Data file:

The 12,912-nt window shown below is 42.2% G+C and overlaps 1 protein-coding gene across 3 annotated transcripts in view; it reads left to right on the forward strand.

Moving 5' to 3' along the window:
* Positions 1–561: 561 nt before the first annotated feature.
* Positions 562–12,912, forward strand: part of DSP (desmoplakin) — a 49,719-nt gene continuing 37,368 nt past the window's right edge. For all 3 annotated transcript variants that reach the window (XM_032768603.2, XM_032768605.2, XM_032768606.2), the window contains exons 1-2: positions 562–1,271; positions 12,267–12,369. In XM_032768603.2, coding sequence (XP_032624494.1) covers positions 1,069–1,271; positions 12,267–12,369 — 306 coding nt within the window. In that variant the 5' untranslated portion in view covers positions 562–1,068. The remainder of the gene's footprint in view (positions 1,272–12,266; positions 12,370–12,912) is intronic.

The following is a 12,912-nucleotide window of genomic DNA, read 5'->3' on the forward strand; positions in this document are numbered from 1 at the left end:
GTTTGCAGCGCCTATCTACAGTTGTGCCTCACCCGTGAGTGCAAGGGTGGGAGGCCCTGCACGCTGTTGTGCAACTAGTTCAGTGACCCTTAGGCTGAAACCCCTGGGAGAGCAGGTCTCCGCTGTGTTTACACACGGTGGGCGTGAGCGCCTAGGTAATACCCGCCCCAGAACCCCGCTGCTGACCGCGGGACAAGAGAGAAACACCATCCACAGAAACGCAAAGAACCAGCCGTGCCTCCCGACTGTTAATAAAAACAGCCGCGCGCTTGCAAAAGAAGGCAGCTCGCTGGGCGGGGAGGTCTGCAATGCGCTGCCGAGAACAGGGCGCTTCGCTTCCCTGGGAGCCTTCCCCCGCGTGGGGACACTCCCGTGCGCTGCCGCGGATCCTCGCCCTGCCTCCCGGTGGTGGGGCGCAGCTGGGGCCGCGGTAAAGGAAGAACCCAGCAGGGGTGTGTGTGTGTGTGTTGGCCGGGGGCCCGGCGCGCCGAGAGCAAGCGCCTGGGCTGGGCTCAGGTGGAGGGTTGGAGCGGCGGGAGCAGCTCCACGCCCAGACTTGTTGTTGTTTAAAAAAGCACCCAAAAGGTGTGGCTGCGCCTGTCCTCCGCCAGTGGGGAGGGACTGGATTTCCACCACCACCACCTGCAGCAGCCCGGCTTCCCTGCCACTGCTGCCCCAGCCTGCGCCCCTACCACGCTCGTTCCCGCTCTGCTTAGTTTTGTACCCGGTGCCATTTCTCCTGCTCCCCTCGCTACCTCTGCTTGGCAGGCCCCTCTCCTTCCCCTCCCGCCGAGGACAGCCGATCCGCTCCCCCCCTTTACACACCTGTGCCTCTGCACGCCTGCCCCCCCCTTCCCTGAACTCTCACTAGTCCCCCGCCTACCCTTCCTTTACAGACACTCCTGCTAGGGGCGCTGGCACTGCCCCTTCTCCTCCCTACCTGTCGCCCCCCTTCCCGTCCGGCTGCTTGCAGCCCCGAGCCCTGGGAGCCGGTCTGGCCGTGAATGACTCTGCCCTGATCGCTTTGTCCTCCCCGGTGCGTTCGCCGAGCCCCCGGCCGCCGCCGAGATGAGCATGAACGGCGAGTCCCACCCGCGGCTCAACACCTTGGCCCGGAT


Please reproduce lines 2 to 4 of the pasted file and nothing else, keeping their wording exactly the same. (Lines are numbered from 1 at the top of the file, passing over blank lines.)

Moving 5' to 3' along the window:
* Positions 1–561: 561 nt before the first annotated feature.
* Positions 562–12,912, forward strand: part of DSP (desmoplakin) — a 49,719-nt gene continuing 37,368 nt past the window's right edge. For all 3 annotated transcript variants that reach the window (XM_032768603.2, XM_032768605.2, XM_032768606.2), the window contains exons 1-2: positions 562–1,271; positions 12,267–12,369. In XM_032768603.2, coding sequence (XP_032624494.1) covers positions 1,069–1,271; positions 12,267–12,369 — 306 coding nt within the window. In that variant the 5' untranslated portion in view covers positions 562–1,068. The remainder of the gene's footprint in view (positions 1,272–12,266; positions 12,370–12,912) is intronic.